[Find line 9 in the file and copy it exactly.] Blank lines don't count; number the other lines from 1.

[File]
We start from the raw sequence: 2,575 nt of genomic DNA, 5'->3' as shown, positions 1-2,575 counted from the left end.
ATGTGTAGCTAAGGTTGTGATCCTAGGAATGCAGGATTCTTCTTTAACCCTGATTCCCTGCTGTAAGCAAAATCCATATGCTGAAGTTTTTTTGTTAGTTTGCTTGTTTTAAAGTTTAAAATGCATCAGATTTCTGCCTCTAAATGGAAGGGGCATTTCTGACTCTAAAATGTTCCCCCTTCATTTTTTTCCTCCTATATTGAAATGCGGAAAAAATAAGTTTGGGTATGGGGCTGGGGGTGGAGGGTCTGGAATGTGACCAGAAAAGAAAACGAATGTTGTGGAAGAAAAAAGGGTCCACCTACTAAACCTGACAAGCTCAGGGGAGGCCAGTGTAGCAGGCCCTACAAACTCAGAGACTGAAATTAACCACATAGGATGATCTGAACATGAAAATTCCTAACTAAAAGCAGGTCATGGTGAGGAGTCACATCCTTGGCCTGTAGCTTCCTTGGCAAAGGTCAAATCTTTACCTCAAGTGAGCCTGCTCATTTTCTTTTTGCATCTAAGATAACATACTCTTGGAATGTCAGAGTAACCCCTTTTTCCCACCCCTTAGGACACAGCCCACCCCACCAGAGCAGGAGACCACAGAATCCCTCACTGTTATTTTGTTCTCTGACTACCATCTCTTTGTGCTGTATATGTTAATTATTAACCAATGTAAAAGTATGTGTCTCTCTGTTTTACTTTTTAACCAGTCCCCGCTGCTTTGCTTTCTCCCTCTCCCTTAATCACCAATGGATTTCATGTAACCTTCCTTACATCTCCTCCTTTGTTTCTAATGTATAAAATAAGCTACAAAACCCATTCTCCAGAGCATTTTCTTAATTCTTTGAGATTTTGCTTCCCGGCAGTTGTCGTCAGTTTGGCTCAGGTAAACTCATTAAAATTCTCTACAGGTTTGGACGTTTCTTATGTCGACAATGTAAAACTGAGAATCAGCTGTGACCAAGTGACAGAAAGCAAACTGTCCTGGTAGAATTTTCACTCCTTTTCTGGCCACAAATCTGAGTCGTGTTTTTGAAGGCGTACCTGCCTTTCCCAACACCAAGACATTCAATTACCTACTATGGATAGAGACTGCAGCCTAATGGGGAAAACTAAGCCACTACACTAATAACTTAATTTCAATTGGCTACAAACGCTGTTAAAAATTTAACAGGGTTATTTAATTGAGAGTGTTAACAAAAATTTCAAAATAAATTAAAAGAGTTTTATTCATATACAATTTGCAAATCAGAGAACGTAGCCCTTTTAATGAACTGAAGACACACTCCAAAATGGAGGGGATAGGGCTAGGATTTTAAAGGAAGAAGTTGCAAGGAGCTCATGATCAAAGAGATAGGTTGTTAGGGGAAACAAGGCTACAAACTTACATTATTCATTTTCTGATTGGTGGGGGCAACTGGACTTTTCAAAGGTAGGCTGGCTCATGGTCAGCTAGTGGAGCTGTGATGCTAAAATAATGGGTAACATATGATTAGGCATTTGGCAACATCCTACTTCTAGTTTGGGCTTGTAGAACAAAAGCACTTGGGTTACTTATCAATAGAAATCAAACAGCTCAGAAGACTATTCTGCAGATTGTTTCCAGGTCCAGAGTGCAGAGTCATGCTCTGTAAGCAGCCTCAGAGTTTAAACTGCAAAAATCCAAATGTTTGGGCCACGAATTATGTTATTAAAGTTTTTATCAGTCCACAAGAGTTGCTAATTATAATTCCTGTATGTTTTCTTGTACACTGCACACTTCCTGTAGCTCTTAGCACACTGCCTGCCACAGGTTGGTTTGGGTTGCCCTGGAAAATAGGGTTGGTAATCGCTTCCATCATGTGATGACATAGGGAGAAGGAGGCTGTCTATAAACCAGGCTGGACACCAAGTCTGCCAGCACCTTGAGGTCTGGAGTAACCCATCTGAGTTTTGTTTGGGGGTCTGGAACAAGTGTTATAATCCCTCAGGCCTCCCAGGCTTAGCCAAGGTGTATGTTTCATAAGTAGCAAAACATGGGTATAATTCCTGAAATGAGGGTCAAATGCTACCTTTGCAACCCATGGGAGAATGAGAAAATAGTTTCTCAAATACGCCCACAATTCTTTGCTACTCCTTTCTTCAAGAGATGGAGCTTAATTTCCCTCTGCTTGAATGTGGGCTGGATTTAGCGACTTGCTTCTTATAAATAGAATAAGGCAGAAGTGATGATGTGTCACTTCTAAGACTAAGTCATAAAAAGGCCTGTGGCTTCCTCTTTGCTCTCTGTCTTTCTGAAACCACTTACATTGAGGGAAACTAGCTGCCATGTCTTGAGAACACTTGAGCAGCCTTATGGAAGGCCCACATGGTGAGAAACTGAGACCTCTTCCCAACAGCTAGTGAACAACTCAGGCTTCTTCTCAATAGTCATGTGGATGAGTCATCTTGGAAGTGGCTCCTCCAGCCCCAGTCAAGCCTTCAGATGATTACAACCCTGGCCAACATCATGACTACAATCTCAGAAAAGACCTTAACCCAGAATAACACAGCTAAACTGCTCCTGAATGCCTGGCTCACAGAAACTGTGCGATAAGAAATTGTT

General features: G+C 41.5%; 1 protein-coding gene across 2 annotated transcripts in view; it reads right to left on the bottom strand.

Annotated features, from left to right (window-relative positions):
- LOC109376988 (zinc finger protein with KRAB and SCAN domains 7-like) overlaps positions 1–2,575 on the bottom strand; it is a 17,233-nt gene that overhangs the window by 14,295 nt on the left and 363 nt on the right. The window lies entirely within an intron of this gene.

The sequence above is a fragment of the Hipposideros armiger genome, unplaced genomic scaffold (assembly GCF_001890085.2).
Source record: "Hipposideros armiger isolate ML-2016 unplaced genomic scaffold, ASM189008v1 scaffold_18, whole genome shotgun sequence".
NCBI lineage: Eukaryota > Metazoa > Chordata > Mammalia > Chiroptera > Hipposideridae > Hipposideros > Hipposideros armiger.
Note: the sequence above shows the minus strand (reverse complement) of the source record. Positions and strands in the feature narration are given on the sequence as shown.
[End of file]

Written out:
Note: the sequence above shows the minus strand (reverse complement) of the source record. Positions and strands in the feature narration are given on the sequence as shown.